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New York Real Estate Deed Forms

Any person who owns real property or an interest in real property in New York which he or she has the power to convey may do so effectively by a conveyance in writing. A person with the power to convey may also name himself and another person as grantees, and the conveyance will have the same effect as to whether it creates an estate in severalty, a joint tenancy, a tenancy by the entirety, or a tenancy in common, as if it were a conveyance from a stranger (RPP 240-b). In the state of New York, a conveyance encompasses every instrument in writing, except a will, by which any estate or interest in real property is created, transferred, assigned, or surrendered (RPP 240). The New York statutory forms offered in section 258 of the Real Property chapter are sufficient in their use as a conveyance, but it should be noted that section 258 does not invalidate or prevent the use of other forms. The basic types of deed in New York used for a conveyance of real property are the warranty deed, general warranty deed, quitclaim deed, and fiduciary deed.

In New York, the capacity to hold real property and to take the same by descent, devise, or purchase is given to a citizen of the United States. Any person in this state other than a minor, a mentally retarded person, or person of unsound mind, seized of or entitled to an estate or interest in real property may transfer such estate or interest by an instrument in writing (RPP 11). Additionally, aliens are empowered to take, hold, transmit, and dispose of real property within the state in the same manner as native born citizens, and their heirs and devises may take in the same manner as citizens (RPP 10). Further, those who are entitled to acquire or convey property may also convey or mortgage land that is held adversely: No conveyance will be void for the reason that at the time of delivery of the conveyance such real property is in the actual possession of a person claiming under a title that is adverse to that of the grantor (RPP 260). The way in which the grantor holds title to real property, as well as his intentions with the transfer, will determine his method of conveyance.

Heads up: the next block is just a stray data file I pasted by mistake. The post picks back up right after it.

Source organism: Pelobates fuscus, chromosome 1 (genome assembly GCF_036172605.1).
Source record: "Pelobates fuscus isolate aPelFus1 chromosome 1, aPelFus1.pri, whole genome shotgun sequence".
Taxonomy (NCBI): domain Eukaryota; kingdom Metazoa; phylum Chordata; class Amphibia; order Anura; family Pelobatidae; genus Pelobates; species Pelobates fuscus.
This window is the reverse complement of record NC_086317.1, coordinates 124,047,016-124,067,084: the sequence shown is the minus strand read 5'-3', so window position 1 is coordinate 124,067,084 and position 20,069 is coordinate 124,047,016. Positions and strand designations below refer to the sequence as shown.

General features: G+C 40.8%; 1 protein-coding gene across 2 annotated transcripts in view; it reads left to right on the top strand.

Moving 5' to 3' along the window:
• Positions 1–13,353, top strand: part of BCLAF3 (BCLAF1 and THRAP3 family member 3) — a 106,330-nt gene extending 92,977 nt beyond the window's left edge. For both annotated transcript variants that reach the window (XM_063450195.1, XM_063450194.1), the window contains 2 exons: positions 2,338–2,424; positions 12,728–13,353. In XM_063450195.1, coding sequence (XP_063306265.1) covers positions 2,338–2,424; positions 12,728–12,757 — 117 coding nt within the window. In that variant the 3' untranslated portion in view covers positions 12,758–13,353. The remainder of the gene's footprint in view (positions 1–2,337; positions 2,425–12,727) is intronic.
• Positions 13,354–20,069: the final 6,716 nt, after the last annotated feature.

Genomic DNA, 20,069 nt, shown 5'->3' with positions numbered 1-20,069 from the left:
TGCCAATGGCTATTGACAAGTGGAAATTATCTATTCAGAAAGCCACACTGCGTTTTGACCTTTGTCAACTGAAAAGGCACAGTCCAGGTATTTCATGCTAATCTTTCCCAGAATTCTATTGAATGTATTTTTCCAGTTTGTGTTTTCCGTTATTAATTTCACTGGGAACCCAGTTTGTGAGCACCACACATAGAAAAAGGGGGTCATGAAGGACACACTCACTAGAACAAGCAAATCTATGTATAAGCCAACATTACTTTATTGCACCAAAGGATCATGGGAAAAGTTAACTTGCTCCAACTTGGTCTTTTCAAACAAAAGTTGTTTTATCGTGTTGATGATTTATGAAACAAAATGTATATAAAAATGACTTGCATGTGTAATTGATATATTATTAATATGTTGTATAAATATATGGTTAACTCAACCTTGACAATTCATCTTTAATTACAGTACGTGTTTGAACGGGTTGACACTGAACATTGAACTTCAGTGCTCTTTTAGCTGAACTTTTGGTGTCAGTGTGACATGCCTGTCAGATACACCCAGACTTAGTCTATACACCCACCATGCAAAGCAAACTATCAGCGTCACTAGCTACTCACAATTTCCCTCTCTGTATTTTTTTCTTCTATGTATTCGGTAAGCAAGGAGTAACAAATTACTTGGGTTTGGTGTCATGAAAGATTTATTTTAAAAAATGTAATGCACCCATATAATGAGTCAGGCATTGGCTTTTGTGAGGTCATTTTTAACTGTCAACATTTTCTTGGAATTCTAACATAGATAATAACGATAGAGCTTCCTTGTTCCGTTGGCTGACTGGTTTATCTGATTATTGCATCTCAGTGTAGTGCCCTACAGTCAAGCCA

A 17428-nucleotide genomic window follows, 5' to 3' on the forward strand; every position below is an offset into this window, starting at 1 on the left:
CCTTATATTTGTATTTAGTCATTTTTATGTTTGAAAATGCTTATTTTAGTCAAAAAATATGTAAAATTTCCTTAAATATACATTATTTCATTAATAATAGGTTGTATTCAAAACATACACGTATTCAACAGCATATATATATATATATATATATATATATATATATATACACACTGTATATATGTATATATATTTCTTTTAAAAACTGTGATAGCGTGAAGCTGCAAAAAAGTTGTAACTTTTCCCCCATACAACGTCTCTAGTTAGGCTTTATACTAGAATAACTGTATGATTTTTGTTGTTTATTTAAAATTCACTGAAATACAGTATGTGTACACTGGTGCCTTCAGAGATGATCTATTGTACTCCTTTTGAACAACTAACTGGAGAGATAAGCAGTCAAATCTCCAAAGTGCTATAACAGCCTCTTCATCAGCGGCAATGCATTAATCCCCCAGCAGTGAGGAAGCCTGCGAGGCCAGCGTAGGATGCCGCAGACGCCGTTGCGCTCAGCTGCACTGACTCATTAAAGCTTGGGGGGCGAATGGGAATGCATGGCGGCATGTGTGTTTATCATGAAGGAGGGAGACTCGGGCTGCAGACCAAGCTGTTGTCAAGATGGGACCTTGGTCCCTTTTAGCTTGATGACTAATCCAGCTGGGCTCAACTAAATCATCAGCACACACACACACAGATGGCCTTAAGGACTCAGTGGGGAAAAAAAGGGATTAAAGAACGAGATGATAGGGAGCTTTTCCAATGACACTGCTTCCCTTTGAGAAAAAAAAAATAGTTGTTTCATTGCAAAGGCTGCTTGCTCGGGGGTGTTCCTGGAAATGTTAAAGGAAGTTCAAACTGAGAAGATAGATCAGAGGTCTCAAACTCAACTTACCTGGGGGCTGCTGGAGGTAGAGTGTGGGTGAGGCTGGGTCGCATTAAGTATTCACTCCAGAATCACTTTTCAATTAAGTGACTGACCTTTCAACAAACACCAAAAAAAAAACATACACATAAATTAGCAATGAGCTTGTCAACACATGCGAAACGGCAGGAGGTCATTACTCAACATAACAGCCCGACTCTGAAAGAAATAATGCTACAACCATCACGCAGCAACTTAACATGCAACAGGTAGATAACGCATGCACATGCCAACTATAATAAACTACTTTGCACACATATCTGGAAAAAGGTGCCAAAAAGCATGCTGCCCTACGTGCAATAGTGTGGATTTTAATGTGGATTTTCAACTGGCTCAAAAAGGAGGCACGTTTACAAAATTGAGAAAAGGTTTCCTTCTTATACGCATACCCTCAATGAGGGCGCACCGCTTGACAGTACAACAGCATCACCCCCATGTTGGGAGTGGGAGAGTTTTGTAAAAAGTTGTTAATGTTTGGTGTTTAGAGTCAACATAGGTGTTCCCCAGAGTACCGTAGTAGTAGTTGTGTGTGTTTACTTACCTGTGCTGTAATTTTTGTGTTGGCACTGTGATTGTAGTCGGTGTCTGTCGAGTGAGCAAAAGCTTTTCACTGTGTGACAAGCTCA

The grantor's signature is required on a real estate deed in New York. The acknowledgment of a conveyance can only be made by the person who executed it, and such proof can only be made by a witness to the execution of the instrument, who at the same time subscribed his name to the conveyance as a witness (RPP 292). In New York, an acknowledgment must not be taken by any officer unless he knows or has satisfactory evidence that the person making the acknowledgment is the person described in and who executed the instrument (RPP 303). If an instrument is proved by a subscribing witness, the witness must state his own place of residence, and that he knew the person described in and who executed the conveyance. The proof must not be taken unless the officer is personally acquainted with the witness or has satisfactory evidence that he is the same person who is a subscribing witness to the conveyance (RPP 304). A person taking the acknowledgment or proof of a conveyance must endorse upon the instrument or attach a signed certificate (RPP 306). Real estate deeds must be formatted according to statutory and local laws in order to be recorded.

A conveyance of real property within the state of New York that has been duly acknowledged by the person executing it or has been proved as required may be recorded in the office of the county clerk in the county where the property is located. Every conveyance that is not recorded is void as against any subsequent purchaser or one who acquires the same real property or portion of it in good faith and for a valuable consideration, from the same vendor or assignor, and whose conveyance is first duly recorded, and is void as against the lien upon the same real property or portion of it arising from payments made upon the execution of or pursuant to the terms of a contract with the same vendor, if such contract is made in good faith and is first duly recorded (RPP 291). This is known as a race-notice recording act and is designed to protect subsequent purchasers.